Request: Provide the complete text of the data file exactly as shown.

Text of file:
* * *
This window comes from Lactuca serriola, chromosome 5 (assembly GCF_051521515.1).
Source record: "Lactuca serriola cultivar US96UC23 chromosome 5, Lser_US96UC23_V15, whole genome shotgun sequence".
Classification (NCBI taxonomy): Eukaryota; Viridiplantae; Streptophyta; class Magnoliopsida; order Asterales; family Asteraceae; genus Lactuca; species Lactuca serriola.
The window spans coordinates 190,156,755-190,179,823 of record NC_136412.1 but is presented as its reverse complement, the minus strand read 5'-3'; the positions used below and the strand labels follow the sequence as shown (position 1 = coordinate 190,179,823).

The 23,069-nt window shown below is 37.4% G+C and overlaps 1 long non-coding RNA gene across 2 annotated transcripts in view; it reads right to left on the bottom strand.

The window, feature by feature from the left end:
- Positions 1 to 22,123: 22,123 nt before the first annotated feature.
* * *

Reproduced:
This window comes from Lactuca serriola, chromosome 5 (assembly GCF_051521515.1).
Source record: "Lactuca serriola cultivar US96UC23 chromosome 5, Lser_US96UC23_V15, whole genome shotgun sequence".
Classification (NCBI taxonomy): Eukaryota; Viridiplantae; Streptophyta; class Magnoliopsida; order Asterales; family Asteraceae; genus Lactuca; species Lactuca serriola.
The window spans coordinates 190,156,755-190,179,823 of record NC_136412.1 but is presented as its reverse complement, the minus strand read 5'-3'; the positions used below and the strand labels follow the sequence as shown (position 1 = coordinate 190,179,823).

The 23,069-nt window shown below is 37.4% G+C and overlaps 1 long non-coding RNA gene across 2 annotated transcripts in view; it reads right to left on the bottom strand.

The window, feature by feature from the left end:
- Positions 1 to 22,123: 22,123 nt before the first annotated feature.